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San Antonio airport offers high-tech help for blind travelers

A service at the airport is making travel easier for the vision impaired community in San Antonio.

SAN ANTONIO — The San Antonio International Airport (SAT) is offering travelers with vision impairments a virtual helping hand as they navigate the terminals.

Every year, millions of travelers take billions of steps through SAT. A free service is making those steps easier for the vision-impaired community.

Michael Guajardo uses a cane to get around, but he has another tool; the Aira app.

“I have just light perception only. I have Retinitis Pigmentosa,” said Guajardo.

Michael’s vision issues are a hereditary condition. He started noticing changes to his eyesight when he was 9 years old.

“I lost most of my vision by the time I was in my late 20’s,” said Guajardo.

In the past, a trip to the airport meant recruiting a friend to go with him. Now, Michael can travel by himself.

Aira is an app that helps users get around, read information or find an item. The agent gets a view of the surroundings through a smartphone or smart glasses camera.

Aira connects people who are blind or low vision to a trained professional agent who is dedicated to further enhancing their everyday experience

“Being able to get to the Cinnabon is like priority number one,” said Guajardo. “[There’s] a lot of obstacles that I have to avoid … the app just makes it a lot easier. They are able to guide me directly to where I need to go.”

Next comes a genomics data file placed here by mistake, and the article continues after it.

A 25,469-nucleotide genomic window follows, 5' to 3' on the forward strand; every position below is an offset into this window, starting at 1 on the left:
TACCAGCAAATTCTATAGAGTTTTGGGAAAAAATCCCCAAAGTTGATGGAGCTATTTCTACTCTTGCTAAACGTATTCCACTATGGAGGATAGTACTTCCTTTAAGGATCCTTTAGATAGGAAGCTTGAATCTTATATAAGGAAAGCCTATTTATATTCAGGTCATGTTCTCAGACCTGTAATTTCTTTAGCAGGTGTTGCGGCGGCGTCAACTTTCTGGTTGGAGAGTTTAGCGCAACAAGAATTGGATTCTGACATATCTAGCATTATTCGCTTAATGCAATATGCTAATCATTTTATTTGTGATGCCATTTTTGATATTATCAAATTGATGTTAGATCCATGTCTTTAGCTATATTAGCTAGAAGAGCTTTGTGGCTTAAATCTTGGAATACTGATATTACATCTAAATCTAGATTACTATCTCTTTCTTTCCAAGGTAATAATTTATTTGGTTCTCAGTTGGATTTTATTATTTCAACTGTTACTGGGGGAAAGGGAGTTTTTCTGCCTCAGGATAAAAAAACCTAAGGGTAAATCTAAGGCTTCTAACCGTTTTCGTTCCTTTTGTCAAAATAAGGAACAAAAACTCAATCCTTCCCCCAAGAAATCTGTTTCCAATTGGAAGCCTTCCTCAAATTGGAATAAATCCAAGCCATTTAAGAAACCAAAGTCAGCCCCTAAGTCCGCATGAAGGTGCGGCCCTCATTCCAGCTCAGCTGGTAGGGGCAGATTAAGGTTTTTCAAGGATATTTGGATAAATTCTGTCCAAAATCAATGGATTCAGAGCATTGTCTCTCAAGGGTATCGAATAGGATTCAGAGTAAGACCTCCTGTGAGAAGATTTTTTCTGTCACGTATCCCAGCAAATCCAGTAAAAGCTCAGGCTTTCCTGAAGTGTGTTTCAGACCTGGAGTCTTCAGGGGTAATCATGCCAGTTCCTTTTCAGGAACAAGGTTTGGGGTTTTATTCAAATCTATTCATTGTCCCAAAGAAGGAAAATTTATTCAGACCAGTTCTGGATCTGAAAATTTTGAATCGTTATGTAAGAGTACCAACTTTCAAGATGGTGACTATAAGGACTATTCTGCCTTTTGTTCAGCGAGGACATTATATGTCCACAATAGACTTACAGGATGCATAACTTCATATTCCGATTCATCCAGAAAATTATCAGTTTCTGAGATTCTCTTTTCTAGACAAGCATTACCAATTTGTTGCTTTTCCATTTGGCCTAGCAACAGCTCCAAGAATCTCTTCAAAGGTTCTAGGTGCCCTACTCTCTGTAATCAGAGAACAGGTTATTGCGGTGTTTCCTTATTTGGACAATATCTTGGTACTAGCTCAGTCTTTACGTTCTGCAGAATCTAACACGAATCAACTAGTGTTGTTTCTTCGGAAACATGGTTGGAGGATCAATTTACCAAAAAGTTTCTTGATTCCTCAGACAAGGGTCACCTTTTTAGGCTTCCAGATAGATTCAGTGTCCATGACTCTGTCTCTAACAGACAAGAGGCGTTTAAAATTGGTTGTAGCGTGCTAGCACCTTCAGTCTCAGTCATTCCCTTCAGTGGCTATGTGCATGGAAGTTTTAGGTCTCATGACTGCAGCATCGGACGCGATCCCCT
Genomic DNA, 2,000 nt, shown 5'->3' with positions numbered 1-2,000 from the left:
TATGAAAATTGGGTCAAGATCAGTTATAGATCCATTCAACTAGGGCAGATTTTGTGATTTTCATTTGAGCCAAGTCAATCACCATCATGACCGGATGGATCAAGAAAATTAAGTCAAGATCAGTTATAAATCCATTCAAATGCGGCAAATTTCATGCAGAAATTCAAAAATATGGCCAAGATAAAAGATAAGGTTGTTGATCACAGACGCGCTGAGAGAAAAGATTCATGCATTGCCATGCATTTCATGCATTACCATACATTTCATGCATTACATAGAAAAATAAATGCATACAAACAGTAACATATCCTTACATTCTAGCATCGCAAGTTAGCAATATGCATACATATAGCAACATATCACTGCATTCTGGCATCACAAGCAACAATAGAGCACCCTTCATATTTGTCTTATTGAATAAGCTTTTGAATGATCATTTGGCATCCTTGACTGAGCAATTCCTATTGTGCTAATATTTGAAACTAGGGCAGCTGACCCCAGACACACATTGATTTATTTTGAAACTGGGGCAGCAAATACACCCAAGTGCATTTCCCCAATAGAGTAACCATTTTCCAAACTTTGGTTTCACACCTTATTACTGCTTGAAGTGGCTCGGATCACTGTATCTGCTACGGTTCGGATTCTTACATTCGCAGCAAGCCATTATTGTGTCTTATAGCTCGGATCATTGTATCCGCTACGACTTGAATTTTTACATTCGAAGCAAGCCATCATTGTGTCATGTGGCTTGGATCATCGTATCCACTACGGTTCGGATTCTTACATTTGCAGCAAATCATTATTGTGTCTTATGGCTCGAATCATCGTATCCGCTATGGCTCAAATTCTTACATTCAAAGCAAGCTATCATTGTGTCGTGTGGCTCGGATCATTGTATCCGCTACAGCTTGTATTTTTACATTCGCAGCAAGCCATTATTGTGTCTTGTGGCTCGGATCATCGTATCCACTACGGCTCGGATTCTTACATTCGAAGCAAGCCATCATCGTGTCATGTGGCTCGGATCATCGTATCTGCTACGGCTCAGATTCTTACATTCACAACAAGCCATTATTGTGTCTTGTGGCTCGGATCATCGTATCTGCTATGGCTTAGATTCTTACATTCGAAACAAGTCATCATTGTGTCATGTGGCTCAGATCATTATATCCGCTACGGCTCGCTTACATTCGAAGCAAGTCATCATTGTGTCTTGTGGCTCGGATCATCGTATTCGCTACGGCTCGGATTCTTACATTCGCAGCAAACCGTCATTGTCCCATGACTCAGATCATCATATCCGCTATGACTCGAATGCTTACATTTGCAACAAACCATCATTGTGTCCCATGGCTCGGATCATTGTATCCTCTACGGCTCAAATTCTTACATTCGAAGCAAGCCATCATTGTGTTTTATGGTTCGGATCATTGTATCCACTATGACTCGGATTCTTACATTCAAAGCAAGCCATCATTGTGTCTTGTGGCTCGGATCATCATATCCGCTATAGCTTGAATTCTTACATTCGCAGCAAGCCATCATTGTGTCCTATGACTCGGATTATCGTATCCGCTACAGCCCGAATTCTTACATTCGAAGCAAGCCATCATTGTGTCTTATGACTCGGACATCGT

Nancy Lipton with the San Antonio Lighthouse for the Blind and Vision Impaired has seen the independence the app gives users.

“In Bexar County alone, there's over 50,000 people who are blind or severely visually impaired and a lot of those individuals want to travel, they want to go places,” said Lipton. “Sometimes that fear of, well what do I do when I get to the airport? What if there's nobody there to help me? Well, now they don't have to worry about that.”

Aira can help users anywhere for a fee. The service is free at the San Antonio International Airport.

“As soon as you get here, it's geo-fenced,” said Clay White who works at the airport. “You get a notification on your phone and you can tap in and it'll let you know you're in free area. You're able to connect with an agent and we really just want everybody to utilize it because we want them to experience everything that the airport has to offer, and we want this to be a part of a great San Antonio experience.”

Cool, confident and ready for a cinnamon roll, Guajardo says this San Antonio travel experience was pretty sweet.

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